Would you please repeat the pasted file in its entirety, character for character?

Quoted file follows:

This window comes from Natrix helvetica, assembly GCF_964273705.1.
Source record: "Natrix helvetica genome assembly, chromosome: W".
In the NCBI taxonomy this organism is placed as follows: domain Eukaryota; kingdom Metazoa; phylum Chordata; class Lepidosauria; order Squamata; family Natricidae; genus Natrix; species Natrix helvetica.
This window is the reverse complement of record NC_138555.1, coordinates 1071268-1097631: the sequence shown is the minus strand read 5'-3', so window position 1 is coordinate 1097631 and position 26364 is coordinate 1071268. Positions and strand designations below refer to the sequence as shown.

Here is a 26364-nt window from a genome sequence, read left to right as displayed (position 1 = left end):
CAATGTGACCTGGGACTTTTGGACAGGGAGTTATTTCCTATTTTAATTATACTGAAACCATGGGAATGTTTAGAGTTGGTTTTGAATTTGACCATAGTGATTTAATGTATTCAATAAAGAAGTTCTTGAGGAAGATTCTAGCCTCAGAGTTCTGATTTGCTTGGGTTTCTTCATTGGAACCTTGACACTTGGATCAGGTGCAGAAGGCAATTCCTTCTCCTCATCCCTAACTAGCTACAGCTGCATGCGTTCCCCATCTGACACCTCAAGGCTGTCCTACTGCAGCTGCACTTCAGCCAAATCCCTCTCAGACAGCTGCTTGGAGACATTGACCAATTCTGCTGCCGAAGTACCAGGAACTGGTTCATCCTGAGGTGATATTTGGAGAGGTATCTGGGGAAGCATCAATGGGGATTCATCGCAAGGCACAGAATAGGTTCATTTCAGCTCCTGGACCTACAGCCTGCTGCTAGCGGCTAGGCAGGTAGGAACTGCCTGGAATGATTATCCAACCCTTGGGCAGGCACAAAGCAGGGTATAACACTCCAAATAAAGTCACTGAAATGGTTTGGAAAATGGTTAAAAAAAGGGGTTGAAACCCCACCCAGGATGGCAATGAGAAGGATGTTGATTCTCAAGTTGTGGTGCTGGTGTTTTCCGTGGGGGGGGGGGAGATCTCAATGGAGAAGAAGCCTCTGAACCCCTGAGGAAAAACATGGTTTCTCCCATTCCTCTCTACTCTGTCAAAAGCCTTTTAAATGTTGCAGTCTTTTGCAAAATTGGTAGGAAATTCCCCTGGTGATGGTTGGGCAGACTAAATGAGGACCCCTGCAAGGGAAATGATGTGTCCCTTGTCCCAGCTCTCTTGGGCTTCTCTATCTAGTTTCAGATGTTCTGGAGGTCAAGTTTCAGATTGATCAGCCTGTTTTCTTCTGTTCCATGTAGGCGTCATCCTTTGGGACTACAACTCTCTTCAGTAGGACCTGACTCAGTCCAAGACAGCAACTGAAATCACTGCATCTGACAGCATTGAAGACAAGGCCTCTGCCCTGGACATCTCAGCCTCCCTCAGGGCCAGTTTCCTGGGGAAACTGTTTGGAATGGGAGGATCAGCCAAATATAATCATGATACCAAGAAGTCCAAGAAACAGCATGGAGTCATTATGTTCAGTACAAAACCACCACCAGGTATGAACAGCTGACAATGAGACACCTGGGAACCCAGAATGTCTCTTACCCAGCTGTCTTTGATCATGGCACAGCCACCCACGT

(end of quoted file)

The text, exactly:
This window comes from Natrix helvetica, assembly GCF_964273705.1.
Source record: "Natrix helvetica genome assembly, chromosome: W".
In the NCBI taxonomy this organism is placed as follows: domain Eukaryota; kingdom Metazoa; phylum Chordata; class Lepidosauria; order Squamata; family Natricidae; genus Natrix; species Natrix helvetica.
This window is the reverse complement of record NC_138555.1, coordinates 1071268-1097631: the sequence shown is the minus strand read 5'-3', so window position 1 is coordinate 1097631 and position 26364 is coordinate 1071268. Positions and strand designations below refer to the sequence as shown.

Here is a 26364-nt window from a genome sequence, read left to right as displayed (position 1 = left end):
CAATGTGACCTGGGACTTTTGGACAGGGAGTTATTTCCTATTTTAATTATACTGAAACCATGGGAATGTTTAGAGTTGGTTTTGAATTTGACCATAGTGATTTAATGTATTCAATAAAGAAGTTCTTGAGGAAGATTCTAGCCTCAGAGTTCTGATTTGCTTGGGTTTCTTCATTGGAACCTTGACACTTGGATCAGGTGCAGAAGGCAATTCCTTCTCCTCATCCCTAACTAGCTACAGCTGCATGCGTTCCCCATCTGACACCTCAAGGCTGTCCTACTGCAGCTGCACTTCAGCCAAATCCCTCTCAGACAGCTGCTTGGAGACATTGACCAATTCTGCTGCCGAAGTACCAGGAACTGGTTCATCCTGAGGTGATATTTGGAGAGGTATCTGGGGAAGCATCAATGGGGATTCATCGCAAGGCACAGAATAGGTTCATTTCAGCTCCTGGACCTACAGCCTGCTGCTAGCGGCTAGGCAGGTAGGAACTGCCTGGAATGATTATCCAACCCTTGGGCAGGCACAAAGCAGGGTATAACACTCCAAATAAAGTCACTGAAATGGTTTGGAAAATGGTTAAAAAAAGGGGTTGAAACCCCACCCAGGATGGCAATGAGAAGGATGTTGATTCTCAAGTTGTGGTGCTGGTGTTTTCCGTGGGGGGGGGGGAGATCTCAATGGAGAAGAAGCCTCTGAACCCCTGAGGAAAAACATGGTTTCTCCCATTCCTCTCTACTCTGTCAAAAGCCTTTTAAATGTTGCAGTCTTTTGCAAAATTGGTAGGAAATTCCCCTGGTGATGGTTGGGCAGACTAAATGAGGACCCCTGCAAGGGAAATGATGTGTCCCTTGTCCCAGCTCTCTTGGGCTTCTCTATCTAGTTTCAGATGTTCTGGAGGTCAAGTTTCAGATTGATCAGCCTGTTTTCTTCTGTTCCATGTAGGCGTCATCCTTTGGGACTACAACTCTCTTCAGTAGGACCTGACTCAGTCCAAGACAGCAACTGAAATCACTGCATCTGACAGCATTGAAGACAAGGCCTCTGCCCTGGACATCTCAGCCTCCCTCAGGGCCAGTTTCCTGGGGAAACTGTTTGGAATGGGAGGATCAGCCAAATATAATCATGATACCAAGAAGTCCAAGAAACAGCATGGAGTCATTATGTTCAGTACAAAACCACCACCAGGTATGAACAGCTGACAATGAGACACCTGGGAACCCAGAATGTCTCTTACCCAGCTGTCTTTGATCATGGCACAGCCACCCACGT